Stroke survivor attitudes toward, and motivations for, considering experimental stem cell treatments

David J. Unsworth, Jane L. Mathias, Diana S. Dorstyn, Simon Koblar

Research output: Contribution to journalArticle

1 Citation (Scopus)

Abstract

Purpose: Interest in stem cell treatments is increasing among some patient groups, but it is unclear whether this holds true for stroke survivors. This study examined stroke survivor attitudes toward stem cell treatments and identified a number of variables that may increase the likelihood that patients will consider these treatments. Methods: Adult stroke survivors (N = 183) were recruited (stroke advocacy/support groups, outpatient register) for a cross-sectional study. Attitudes to stem cell treatments were surveyed, guided by the Theory of Planned Behavior. Demographic information was collected, and a number of self-report medical, cognitive and psychological measures completed. Results: Twenty-five percent (n = 46) of respondents indicated they were considering undergoing stem cell treatments, although most were unsure about the safety/effectiveness and accessibility/affordability. Stroke survivors with positive attitudes toward stem cell treatments, longer post-stroke intervals, poorer physical functioning, younger age, and greater perceived caregiver burden were more likely to be considered experimental treatments (odds ratios = 1.22, 1.08, 0.95, 0.96, 1.07; respectively). Conclusions: Stroke survivors may consider undergoing experimental stem cell treatments despite uncertainty regarding the risks/benefits. Clinicians should be mindful of the factors that may increase the likelihood of patients considering these treatments and intervene, where appropriate, to clarify any misconceptions regarding the medical/financial risks.IMPLICATION FOR REHABILITATION Stem cell treatments offer a new focus for reducing stroke-related disability, although their safety and effectiveness have yet to be established. Despite uncertainty regarding the medical risks and benefits associated with stem cell injections, stroke survivors may still consider undergoing treatment in private, unregulated clinics. A number of factors, including younger age, longer post-stroke interval, poorer physical functioning, and perceived caregiver burden may place stroke survivors at an increased risk of considering these treatments. Clinicians should endeavor to educate stroke survivors regarding the risks and benefits of these experimental treatments and clarify any misconceptions, in order to reduce the likelihood that they will consider these as-yet unproven treatments.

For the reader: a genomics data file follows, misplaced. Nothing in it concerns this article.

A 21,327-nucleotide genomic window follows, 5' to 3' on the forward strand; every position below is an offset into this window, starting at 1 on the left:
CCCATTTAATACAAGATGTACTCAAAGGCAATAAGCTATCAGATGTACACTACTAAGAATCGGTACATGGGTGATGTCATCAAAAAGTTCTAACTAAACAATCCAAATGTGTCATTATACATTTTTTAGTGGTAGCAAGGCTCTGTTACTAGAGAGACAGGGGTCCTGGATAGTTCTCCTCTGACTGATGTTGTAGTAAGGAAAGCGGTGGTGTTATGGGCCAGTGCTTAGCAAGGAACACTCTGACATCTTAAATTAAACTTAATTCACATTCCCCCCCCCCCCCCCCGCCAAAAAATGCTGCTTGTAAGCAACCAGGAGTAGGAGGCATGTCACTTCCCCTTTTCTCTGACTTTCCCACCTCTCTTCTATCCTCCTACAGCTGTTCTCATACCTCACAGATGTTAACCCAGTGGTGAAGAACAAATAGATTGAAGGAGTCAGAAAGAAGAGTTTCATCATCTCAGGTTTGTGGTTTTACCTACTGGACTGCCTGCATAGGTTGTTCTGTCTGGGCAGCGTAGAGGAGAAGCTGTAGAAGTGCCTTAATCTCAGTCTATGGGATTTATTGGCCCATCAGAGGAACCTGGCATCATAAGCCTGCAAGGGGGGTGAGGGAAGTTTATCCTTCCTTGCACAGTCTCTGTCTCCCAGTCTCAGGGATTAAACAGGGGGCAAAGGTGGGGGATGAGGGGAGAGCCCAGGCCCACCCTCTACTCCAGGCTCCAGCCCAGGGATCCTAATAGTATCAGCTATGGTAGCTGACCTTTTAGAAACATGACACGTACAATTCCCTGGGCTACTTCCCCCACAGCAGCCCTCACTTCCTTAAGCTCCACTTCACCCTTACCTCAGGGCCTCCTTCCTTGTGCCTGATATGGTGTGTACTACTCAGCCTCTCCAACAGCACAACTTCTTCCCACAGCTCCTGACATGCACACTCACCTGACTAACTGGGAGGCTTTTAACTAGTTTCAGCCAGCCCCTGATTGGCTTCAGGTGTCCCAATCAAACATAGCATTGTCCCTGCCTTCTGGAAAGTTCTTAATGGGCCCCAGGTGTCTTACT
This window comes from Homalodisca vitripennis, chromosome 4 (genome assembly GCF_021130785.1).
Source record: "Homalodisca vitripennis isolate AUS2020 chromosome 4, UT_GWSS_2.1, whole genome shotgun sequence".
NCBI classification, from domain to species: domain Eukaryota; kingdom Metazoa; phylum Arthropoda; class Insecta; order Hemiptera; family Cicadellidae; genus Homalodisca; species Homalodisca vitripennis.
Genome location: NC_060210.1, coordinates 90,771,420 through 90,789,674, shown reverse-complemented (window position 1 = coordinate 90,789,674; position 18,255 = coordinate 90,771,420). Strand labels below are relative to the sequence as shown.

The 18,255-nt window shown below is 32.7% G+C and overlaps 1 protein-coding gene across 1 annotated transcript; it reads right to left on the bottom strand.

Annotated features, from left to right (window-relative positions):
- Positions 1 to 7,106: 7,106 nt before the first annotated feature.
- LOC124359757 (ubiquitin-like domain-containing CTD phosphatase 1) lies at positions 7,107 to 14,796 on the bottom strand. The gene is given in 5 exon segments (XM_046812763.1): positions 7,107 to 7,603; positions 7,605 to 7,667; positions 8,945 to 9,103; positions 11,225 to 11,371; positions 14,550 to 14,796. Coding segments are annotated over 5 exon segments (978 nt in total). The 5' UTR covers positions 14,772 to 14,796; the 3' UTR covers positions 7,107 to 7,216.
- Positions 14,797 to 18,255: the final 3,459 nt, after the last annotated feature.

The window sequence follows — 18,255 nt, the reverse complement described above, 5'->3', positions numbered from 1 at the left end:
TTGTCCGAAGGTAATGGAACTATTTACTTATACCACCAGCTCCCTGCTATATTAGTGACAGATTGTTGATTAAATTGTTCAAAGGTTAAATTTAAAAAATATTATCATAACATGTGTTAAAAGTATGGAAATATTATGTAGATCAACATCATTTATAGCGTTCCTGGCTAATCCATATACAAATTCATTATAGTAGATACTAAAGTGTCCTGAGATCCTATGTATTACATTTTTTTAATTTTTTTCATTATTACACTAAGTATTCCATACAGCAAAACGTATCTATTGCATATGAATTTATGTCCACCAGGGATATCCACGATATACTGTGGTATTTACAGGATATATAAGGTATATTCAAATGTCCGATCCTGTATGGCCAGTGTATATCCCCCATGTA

Original languageEnglish
JournalDisability and rehabilitation
DOIs
Publication statusPublished - 1 Jan 2018

Keywords

  • Stroke
  • logistic models
  • medical tourism
  • stem cells
  • survey

ASJC Scopus subject areas

  • Rehabilitation

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